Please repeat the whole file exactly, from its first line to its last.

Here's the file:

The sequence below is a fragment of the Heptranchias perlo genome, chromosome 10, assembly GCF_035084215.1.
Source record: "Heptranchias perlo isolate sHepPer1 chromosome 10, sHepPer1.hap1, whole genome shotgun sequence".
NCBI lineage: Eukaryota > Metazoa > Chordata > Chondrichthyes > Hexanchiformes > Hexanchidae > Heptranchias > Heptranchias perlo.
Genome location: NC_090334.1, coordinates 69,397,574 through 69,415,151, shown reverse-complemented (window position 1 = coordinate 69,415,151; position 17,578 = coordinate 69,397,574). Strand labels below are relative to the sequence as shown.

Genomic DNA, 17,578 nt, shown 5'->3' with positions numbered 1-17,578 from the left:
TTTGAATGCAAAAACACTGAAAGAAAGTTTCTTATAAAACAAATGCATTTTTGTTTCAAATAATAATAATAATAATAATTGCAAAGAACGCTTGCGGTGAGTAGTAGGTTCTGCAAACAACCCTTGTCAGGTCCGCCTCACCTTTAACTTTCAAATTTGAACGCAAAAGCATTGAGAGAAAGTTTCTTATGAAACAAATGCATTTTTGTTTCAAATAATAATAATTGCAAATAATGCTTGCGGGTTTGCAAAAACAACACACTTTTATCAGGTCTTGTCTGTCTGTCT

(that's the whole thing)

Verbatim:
The sequence below is a fragment of the Heptranchias perlo genome, chromosome 10, assembly GCF_035084215.1.
Source record: "Heptranchias perlo isolate sHepPer1 chromosome 10, sHepPer1.hap1, whole genome shotgun sequence".
NCBI lineage: Eukaryota > Metazoa > Chordata > Chondrichthyes > Hexanchiformes > Hexanchidae > Heptranchias > Heptranchias perlo.
Genome location: NC_090334.1, coordinates 69,397,574 through 69,415,151, shown reverse-complemented (window position 1 = coordinate 69,415,151; position 17,578 = coordinate 69,397,574). Strand labels below are relative to the sequence as shown.

Genomic DNA, 17,578 nt, shown 5'->3' with positions numbered 1-17,578 from the left:
TTTGAATGCAAAAACACTGAAAGAAAGTTTCTTATAAAACAAATGCATTTTTGTTTCAAATAATAATAATAATAATAATTGCAAAGAACGCTTGCGGTGAGTAGTAGGTTCTGCAAACAACCCTTGTCAGGTCCGCCTCACCTTTAACTTTCAAATTTGAACGCAAAAGCATTGAGAGAAAGTTTCTTATGAAACAAATGCATTTTTGTTTCAAATAATAATAATTGCAAATAATGCTTGCGGGTTTGCAAAAACAACACACTTTTATCAGGTCTTGTCTGTCTGTCT